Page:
You would be forgiven for thinking Apple has abandoned its long-rumoured car-building venture, Project Titan. After a solid 18 months of gossip, speculation and breathless reporting by just about everyone, it seemed in late 2016 as if the iPhone maker's interest in taking on Tesla and VW had been put on indefinite hold.
Hundreds of job cuts and a significant scaling back of operations within Project Titan suggested Apple was no longer interested in building its own vehicle, and may even be giving up on developing in-car software and autonomous drive systems for others. The only automotive product released by Apple to date is CarPlay, an iPhone-like interface adopted by an increasing number of manufacturers for their infotainment systems, from Ford to Ferrari.
But there remains cause for optimism. On 14 April Apple was granted an autonomous vehicle test permit by the California Department of Motor Vehicles. This means Apple is now allowed to test self-driving cars on the state's public roads.
The permit covers six Apple drivers and three vehicles, all the same 2015 model of Lexus' RX450h, a hybrid sports utility vehicle also used for autonomous car testing by Waymo, the car division of Alphabet, parent company of Google.
Then, just two weeks later, one of these highly modified vehicles was spotted testing around Silicon Valley. The car, which was seen emerging from an Apple facility, featured a 64-channel lidar sensor on the roof, at least two radars, and a series of cameras dotted around the outside.
Apple is one of 30 companies granted permission by the state of California to test autonomous cars in public; these include traditional car manufacturers, as well as technology companies, startups and automotive component suppliers. Each vehicle must include a driver, ready to take over if the system fails, but lawmakers are already working on legislation to remove humans entirely from these test vehicles.
In February, Swiss publication Inside-IT reported that Apple had hired at least 10 doctoral or postdoctoral students from the Swiss Federal Institute of Technology in Zurich. They all came to Apple with background in visual navigation, computer vision and robotics, all subjects with ties to the development of autonomous car technology.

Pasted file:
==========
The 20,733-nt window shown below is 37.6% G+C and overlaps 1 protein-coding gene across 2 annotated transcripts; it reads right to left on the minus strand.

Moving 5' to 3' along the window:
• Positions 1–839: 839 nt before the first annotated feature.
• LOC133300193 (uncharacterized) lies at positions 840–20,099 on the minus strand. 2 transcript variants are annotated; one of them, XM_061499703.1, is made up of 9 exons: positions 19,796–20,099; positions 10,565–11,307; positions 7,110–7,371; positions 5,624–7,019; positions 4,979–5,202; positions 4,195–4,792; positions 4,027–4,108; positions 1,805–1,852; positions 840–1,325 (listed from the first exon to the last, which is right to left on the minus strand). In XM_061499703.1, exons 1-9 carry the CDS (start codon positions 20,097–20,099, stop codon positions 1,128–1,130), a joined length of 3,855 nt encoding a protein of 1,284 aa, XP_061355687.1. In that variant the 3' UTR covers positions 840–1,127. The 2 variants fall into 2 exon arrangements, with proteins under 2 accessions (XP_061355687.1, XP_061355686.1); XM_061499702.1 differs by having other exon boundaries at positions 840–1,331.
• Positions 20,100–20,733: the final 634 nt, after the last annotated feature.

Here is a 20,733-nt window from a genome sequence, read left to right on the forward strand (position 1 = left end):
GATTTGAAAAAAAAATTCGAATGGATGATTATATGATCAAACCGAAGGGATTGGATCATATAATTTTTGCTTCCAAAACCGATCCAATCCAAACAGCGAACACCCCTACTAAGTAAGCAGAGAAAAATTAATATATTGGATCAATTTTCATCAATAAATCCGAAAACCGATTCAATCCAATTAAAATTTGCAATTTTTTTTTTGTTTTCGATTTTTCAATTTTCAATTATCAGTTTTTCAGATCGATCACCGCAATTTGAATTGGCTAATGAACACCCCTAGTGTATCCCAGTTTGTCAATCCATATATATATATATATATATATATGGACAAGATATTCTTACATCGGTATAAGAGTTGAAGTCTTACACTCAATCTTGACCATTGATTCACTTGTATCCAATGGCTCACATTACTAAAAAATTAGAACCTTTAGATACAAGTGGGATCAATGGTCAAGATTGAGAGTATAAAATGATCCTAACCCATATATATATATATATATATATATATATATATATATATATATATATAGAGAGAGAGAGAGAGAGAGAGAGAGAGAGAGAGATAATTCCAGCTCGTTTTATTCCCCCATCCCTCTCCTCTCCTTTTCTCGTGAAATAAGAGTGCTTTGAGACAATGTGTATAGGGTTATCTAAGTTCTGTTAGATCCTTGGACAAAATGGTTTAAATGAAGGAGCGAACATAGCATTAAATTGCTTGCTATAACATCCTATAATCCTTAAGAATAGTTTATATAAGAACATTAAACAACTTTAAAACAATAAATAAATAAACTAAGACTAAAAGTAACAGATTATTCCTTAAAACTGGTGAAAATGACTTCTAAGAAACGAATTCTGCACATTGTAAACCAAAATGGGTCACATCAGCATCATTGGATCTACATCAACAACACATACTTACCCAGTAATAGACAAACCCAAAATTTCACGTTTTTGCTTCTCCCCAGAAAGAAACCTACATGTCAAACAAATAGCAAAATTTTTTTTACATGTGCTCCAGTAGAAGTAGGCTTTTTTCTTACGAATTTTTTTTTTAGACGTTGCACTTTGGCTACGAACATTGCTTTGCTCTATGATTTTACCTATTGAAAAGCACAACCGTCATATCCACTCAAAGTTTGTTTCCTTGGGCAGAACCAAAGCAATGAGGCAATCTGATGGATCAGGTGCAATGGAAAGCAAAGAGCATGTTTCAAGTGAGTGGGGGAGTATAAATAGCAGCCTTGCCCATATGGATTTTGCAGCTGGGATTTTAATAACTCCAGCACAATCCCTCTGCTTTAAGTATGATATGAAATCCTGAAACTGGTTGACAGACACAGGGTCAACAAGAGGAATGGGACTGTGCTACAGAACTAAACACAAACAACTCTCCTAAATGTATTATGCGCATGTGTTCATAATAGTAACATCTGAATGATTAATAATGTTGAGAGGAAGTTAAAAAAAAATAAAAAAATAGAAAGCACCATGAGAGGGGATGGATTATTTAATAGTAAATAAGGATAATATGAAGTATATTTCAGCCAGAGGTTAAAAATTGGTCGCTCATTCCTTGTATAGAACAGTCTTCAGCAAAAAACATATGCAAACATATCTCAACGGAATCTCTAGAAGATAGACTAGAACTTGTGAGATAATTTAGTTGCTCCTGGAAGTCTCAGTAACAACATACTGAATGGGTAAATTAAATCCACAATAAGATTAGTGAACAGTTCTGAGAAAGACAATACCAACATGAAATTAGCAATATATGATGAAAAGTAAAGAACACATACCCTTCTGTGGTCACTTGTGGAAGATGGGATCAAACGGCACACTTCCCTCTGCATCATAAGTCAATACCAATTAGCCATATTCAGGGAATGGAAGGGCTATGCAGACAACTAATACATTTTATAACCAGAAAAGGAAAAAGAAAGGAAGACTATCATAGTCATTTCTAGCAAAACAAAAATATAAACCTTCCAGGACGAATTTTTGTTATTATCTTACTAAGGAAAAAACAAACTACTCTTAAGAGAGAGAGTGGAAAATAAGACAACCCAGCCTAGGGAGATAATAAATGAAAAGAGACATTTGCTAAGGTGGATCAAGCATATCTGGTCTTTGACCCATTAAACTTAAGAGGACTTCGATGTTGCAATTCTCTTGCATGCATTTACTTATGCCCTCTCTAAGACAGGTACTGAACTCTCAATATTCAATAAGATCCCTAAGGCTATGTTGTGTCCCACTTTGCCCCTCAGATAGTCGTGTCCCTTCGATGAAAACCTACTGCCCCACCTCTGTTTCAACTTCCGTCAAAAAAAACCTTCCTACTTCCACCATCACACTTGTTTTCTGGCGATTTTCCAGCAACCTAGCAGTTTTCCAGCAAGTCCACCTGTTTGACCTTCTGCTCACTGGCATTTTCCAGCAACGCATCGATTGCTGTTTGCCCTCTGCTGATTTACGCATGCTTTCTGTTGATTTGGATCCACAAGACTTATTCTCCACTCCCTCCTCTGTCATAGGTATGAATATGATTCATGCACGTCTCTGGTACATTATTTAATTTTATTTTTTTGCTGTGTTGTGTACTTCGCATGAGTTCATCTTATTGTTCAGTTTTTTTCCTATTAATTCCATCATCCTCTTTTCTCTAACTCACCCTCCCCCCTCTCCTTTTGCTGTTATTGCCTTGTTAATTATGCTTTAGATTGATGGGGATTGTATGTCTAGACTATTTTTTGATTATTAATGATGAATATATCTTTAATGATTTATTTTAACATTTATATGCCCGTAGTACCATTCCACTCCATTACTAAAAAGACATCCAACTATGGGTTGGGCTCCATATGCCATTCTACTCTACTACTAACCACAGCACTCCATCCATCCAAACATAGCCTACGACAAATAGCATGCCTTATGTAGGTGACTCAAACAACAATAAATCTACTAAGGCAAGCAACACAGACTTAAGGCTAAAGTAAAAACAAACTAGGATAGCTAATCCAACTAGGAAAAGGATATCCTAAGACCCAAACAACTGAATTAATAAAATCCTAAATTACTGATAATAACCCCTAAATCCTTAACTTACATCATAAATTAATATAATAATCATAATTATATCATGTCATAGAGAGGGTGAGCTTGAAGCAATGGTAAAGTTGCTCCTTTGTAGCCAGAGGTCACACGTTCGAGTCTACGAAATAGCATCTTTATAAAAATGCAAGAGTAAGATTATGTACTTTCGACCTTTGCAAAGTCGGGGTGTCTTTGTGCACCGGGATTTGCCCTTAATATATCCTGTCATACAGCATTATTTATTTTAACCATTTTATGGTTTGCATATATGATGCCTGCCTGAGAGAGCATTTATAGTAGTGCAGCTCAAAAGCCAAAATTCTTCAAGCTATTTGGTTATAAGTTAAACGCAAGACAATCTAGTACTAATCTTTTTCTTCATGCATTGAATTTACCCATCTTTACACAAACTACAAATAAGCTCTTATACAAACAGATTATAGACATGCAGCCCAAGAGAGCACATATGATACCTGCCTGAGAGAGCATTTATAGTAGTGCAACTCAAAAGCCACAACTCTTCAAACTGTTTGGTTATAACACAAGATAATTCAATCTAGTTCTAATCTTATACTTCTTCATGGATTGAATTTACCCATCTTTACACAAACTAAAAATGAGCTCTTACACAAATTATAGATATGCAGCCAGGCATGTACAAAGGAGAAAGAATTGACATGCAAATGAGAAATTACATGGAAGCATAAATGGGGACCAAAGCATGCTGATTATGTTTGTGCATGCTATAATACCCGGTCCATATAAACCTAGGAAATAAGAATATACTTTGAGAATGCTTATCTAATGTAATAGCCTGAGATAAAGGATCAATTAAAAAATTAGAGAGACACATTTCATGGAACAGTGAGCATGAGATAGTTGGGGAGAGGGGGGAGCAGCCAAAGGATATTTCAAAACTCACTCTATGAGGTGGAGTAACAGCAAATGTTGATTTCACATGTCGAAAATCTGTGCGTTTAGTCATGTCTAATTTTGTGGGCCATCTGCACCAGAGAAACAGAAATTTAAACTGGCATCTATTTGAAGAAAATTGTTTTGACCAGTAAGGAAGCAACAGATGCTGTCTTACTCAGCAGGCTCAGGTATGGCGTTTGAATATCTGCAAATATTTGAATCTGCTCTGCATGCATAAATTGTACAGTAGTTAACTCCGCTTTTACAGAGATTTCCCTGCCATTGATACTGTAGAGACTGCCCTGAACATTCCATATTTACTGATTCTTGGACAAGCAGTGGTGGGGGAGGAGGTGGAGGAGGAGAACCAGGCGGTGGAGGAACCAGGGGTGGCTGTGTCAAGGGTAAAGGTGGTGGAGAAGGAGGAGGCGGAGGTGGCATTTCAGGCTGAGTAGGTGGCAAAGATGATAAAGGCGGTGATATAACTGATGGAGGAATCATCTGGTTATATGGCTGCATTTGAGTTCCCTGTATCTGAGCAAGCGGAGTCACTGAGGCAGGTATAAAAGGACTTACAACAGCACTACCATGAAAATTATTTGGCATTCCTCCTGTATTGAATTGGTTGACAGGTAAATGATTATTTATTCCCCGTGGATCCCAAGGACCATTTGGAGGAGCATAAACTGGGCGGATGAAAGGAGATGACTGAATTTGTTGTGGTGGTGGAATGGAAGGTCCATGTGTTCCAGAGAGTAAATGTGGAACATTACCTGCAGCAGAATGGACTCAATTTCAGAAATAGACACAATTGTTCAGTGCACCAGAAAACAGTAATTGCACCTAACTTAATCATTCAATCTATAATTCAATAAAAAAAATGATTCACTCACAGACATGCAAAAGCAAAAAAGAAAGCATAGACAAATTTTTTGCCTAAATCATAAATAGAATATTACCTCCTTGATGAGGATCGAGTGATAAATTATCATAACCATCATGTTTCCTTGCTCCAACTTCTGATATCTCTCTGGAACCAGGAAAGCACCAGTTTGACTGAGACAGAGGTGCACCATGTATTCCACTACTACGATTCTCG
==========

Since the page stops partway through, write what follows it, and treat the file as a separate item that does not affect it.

Later that month, further fuel was added to the fire when Apple updated its list of component suppliers to include Bosch, the German automotive component manufacturer.
Next came the discovery in April of a secretive Apple office in Berlin. It was reported in mid-2016 that the company had quietly set up an automotive outpost in the German capital, allegedly staffed with young millennial types who understand how car ownership is giving way to on-demand ride hailing. In April 2016, German publication Frankfurter Allgemeine said Apple is "running a secret laboratory for the development of an automobile – and this is in the middle of Berlin."
Then, a year later, Business Insider claimed to have found it. Never publicly confirmed by Apple, the second-floor office overlooks the Gendarmenmarkt square. There are no company logos and the blinds are drawn, but Apple's company name does appear next to a buzzer on the building's main door. Engineers here are said to be working on transportation and mapping projects.
Most recently, UBS analyst Steven Milunovich said he believed Apple's Project Titan is not just a single car, but an entire transportation solution. "Project Titan is likely to be a transportation platform, not a car but the entire experience," he wrote.
Whether this amounts to an advanced version of CarPlay, a fleet of Uber-like cars, autonomous vehicles for getting around the new Apple Park campus, or something else entirely remains to be seen. What seems to be evermore certain, however, is that Project Titan is far from dead.